Presumably, you have your computer and have decided to on a program to create the music in, like Logic Pro, Cubase, Pro Tools, Reaper, Ableton Live, Digital Performer, Sonar etc. All of them will work with the built-in audio card, right? So why do you need an audio interface?
So what is an audio interface anyway? I find that a lot of aspiring young bedroom producers do not know. Typically, they consist of the following.
Ins and Outs, or I/O
Your microphone or electric guitar has got to plug in to something to get into your computer and the sound has to come back out to your speakers. Some have only one in and one stereo out while others may have as many as 16 ins and outs.
A/D and D/A converters
Your microphone is an analog device. It goes through a preamp to amplify its signal but then something has to convert it to digital so your DAW understands it. That is A/D. You mix out of your DAW to speakers or headphones that are analog. So you have to convert the digital information in your DAW to analog. That is D/A.
Microphone Preamps (Mic Pres)
No matter which one you use, your microphone does not put out enough signal for the DAW to usably record it, so it must go through a mic pre to boost the level.
Dynamic microphone do not require as much boosting as condenser microphones, so phantom power is used with the latter.
These are to connect MIDI keyboards that do not connect through USB. A lot of audio interfaces no longer have them because USB based MIDI keyboards and controllers have become ubiquitous.
To listen through headphones.
So Again, Why Do I Need An Audio Interface?
The built-in audio on your computer generally will only have a stereo input and stereo output and a headphone jack. It is consumer grade quality and will not allow you to get the professional sounding results you want, nor will it have all the connectivity you will need. You probably will want XLR connections for your microphones, maybe a high-Z phone plug-in input for your guitar, etc. The headphone input will probably have more gain and sound clearer. “Podcaster” type mics have an audio built into them, converters, mic pre etc. Again, fine for podcasting but not the quality you want for your music productions. A good audio interface will have far better connectivity options and better converters with less jitter, noise and latency than your built in sound card.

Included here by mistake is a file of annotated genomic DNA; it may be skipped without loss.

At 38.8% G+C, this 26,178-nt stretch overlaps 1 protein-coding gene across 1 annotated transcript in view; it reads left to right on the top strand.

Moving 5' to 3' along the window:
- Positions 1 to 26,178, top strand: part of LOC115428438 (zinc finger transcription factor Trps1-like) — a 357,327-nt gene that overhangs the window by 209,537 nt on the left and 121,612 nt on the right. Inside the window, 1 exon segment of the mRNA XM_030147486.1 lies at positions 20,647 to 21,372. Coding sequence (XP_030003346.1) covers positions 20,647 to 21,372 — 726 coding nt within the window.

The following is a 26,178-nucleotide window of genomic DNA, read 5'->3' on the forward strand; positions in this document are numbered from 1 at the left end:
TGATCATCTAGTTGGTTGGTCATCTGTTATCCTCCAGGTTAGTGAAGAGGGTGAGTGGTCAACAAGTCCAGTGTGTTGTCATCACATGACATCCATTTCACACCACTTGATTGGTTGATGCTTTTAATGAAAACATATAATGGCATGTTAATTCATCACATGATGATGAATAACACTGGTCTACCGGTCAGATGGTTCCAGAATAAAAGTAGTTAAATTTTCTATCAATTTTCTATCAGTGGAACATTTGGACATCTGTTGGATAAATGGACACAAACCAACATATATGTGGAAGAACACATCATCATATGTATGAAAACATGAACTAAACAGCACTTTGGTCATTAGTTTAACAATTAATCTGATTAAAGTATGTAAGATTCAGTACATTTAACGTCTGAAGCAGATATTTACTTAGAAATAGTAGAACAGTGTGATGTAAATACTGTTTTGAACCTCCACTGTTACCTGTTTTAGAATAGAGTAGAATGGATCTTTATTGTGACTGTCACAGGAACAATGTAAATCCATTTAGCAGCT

OK, You Convinced Me. Now What Do I Buy?
Years ago, this was pretty simple. Your audio interface went into your computer in a PCI slot or connected through Firewire probably. If you wanted one without a lot of I/O that had decent converters and mic pres, you were going to have to spend a lot of dough. Nowadays, it is all about the features you need. Which connectivity, Thunderbolt, USB, or pci-e? There are now a great number of inexpensive choices for each, all with decently low latency.
What does a more expensive choice get me?
- More I/O, If you want to record an entire drum kit, obviously you will need more inputs for more mics than just for recording your voice and guitar simultaneously.'¨
- More mic pres. Again, how many things do you want to record discretely simultaneously?'¨
- Better converters. But not necessarily a hearable difference. My present audio interface is relatively inexpensive and you would probably have to buy standalone converters to significantly improve on their quality in my opinion.'¨
- Lower latency. But again, far less of an issue nowadays, particularly with Thunderbolt.
Do Your Homework
Before you pull out that credit card, read on the web about people’s experiences with the audio interfaces you are considering. Are people happy with the sound? Are they finding the build quality and reliability to be up to snuff? Is the company one with a good track record of continuing to support their products? If the interface requires a driver, is it reliable and does it provide low latency at a usable buffer size?
The good news is that it is hard to go too far wrong these days. There has never been such a wealth of good sounding and reliable inexpensive audio interfaces.